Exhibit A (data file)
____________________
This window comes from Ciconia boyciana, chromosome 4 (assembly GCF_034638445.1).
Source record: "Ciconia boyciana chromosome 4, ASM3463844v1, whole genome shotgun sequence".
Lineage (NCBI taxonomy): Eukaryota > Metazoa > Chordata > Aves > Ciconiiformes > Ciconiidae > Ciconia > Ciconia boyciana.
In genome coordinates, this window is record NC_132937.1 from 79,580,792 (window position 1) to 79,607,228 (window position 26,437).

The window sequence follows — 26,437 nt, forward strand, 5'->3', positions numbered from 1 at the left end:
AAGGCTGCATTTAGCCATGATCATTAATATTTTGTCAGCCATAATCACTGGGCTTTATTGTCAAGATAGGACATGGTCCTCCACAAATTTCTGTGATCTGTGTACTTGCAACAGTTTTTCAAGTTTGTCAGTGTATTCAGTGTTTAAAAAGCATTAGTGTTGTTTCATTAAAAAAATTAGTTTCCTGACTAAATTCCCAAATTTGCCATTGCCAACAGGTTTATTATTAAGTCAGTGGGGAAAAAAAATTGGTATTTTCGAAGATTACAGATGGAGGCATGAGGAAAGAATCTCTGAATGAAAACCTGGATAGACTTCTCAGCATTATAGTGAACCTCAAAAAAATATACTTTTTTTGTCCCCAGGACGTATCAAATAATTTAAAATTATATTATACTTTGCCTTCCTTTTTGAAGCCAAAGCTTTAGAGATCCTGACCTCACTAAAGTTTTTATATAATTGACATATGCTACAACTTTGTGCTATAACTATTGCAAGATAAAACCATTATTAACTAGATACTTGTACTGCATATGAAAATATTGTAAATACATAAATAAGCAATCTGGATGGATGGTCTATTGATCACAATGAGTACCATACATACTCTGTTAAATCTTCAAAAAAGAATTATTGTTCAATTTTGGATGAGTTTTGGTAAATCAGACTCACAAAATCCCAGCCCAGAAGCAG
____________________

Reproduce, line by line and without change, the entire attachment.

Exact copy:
This window comes from Ciconia boyciana, chromosome 4 (assembly GCF_034638445.1).
Source record: "Ciconia boyciana chromosome 4, ASM3463844v1, whole genome shotgun sequence".
Lineage (NCBI taxonomy): Eukaryota > Metazoa > Chordata > Aves > Ciconiiformes > Ciconiidae > Ciconia > Ciconia boyciana.
In genome coordinates, this window is record NC_132937.1 from 79,580,792 (window position 1) to 79,607,228 (window position 26,437).

The window sequence follows — 26,437 nt, forward strand, 5'->3', positions numbered from 1 at the left end:
AAGGCTGCATTTAGCCATGATCATTAATATTTTGTCAGCCATAATCACTGGGCTTTATTGTCAAGATAGGACATGGTCCTCCACAAATTTCTGTGATCTGTGTACTTGCAACAGTTTTTCAAGTTTGTCAGTGTATTCAGTGTTTAAAAAGCATTAGTGTTGTTTCATTAAAAAAATTAGTTTCCTGACTAAATTCCCAAATTTGCCATTGCCAACAGGTTTATTATTAAGTCAGTGGGGAAAAAAAATTGGTATTTTCGAAGATTACAGATGGAGGCATGAGGAAAGAATCTCTGAATGAAAACCTGGATAGACTTCTCAGCATTATAGTGAACCTCAAAAAAATATACTTTTTTTGTCCCCAGGACGTATCAAATAATTTAAAATTATATTATACTTTGCCTTCCTTTTTGAAGCCAAAGCTTTAGAGATCCTGACCTCACTAAAGTTTTTATATAATTGACATATGCTACAACTTTGTGCTATAACTATTGCAAGATAAAACCATTATTAACTAGATACTTGTACTGCATATGAAAATATTGTAAATACATAAATAAGCAATCTGGATGGATGGTCTATTGATCACAATGAGTACCATACATACTCTGTTAAATCTTCAAAAAAGAATTATTGTTCAATTTTGGATGAGTTTTGGTAAATCAGACTCACAAAATCCCAGCCCAGAAGCAG